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Stephen Chambers

Packie Russell Clips On You-tube

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yes, i remember being electrified when i first saw/heard the packie clip that has been on the 'tube for about ten-ish years now....i love his "long-bow" clare-fiddle-type phrasing....exploiting the 30 or 30+ button anglo's full note-choice capacity to choose to extend your "bow strokes" and phrases when you want to, the way the fiddlers choose, or the bandoneon players can choose........about 6 years ago i was in a workshop with a clare concertina player of the "play only THESE buttons" school, and when they disapprovingly noted this in my style, i began to explain how i was doing it by choice, and the individual cut me off literally about four words in, and said in this patronizing tone, "by choice? i don't THINK so....this is something you see done by people without musical training," blah, blah, blah. so i didn't bother explaining any more, and didn't bother noting that gearoid and tim collins had separately remarked on it in a surprised but approving way. i just continued to play the way i want it to sound. and i am not at all convinced that packie russell was doing it accidentally. he sounds very "clare fiddle." so did john joe casey's concertina playing, i love the phrasing of his as well....

Edited by ceemonster

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Early mornign random thoughts:

 

 

Fintan Vallely did a nice presentation on the history of the drum @ Willie a some years ago, there were some interesting insights there.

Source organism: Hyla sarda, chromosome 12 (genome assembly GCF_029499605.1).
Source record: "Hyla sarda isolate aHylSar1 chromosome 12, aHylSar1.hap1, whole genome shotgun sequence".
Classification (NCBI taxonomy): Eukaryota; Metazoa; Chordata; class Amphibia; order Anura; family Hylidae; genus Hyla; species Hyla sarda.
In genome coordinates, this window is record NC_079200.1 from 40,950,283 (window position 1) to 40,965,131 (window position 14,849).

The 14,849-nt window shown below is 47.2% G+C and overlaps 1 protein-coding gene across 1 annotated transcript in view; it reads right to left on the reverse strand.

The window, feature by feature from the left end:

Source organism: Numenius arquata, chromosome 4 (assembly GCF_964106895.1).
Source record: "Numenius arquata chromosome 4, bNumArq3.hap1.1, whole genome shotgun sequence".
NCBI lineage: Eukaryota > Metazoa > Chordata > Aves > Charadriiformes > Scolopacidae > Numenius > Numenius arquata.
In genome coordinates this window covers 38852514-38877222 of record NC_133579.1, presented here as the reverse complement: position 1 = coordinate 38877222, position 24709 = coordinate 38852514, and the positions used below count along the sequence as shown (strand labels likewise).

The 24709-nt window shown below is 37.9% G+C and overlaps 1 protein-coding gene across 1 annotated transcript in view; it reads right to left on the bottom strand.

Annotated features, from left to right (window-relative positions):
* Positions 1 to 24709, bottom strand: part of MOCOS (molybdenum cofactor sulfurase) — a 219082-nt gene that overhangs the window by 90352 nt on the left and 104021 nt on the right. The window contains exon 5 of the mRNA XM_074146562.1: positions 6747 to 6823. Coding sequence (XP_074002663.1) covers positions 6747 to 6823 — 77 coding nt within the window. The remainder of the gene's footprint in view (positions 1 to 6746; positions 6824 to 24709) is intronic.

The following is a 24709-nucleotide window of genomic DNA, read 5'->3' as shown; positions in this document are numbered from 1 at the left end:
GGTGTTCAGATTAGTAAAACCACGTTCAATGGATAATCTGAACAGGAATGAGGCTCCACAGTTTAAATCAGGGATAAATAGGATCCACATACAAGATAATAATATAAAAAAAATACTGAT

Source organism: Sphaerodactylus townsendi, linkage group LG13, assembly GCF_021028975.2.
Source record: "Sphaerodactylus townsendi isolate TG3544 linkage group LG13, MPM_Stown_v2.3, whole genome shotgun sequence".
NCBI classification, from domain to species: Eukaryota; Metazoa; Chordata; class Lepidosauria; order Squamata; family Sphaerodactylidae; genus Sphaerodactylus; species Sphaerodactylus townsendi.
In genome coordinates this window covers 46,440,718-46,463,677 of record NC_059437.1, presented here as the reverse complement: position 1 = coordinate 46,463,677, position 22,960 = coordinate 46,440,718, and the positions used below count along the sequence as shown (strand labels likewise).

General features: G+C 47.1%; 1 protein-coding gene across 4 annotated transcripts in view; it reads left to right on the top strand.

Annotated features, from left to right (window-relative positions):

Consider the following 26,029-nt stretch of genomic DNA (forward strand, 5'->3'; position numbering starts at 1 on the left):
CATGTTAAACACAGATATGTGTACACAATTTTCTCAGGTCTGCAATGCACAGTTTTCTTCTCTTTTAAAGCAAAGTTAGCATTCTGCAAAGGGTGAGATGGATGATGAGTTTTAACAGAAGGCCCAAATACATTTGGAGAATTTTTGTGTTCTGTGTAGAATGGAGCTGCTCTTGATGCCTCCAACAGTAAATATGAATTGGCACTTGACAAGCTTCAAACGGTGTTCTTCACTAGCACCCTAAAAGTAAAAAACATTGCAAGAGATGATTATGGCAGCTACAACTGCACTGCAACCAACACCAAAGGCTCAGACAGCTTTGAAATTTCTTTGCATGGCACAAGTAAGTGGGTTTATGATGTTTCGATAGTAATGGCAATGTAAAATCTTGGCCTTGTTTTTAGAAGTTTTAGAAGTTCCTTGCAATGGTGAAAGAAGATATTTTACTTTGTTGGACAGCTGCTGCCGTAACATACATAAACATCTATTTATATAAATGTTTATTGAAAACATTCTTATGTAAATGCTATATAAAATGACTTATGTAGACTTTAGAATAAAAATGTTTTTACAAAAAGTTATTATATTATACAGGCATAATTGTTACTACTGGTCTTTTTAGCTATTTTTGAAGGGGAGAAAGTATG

As for Clare drumming, you're all familiar with the recordings of Willie Clancy and Aggie Whyte accompanied bu Thady Casey's drumming?

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lizzie crotty was a remarkable individual, and so was kitty hayes....the music was in them and it would out no matter what....

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When I first went to Ireland in 1976 I sought out Packy Russell in the pub at Doolin. He saw my concertina and we started playing a tune together, but the pub was packed out with about 30 or 40 students from Dublin, every one of which had a bodhran. Whenever we started playing all the bodhrans started up too and it sounded like the annual wildebeest migration was going through the pub. After this had happened about 3 or 4 times Packie lent across to me at the end of our tunes and said "If there's a single bodhran in heaven, then I'm glad I'm going to Hell!"

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When I first went to Ireland in 1976 I sought out Packy Russell in the pub at Doolin. He saw my concertina and we started playing a tune together, but the pub was packed out with about 30 or 40 students from Dublin, every one of which had a bodhran. Whenever we started playing all the bodhrans started up too and it sounded like the annual wildebeest migration was going through the pub. After this had happened about 3 or 4 times Packie lent across to me at the end of our tunes and said "If there's a single bodhran in heaven, then I'm glad I'm going to Hell!"

 

I vividly recall the reaction from Packie when I was sitting next to him and innocently suggested that the bodhran player sitting on the other side of him was playing well. Of course he could not make a comment with out his neigbour hearing so he turned to me and pulled a face that would out do a gargoyle!

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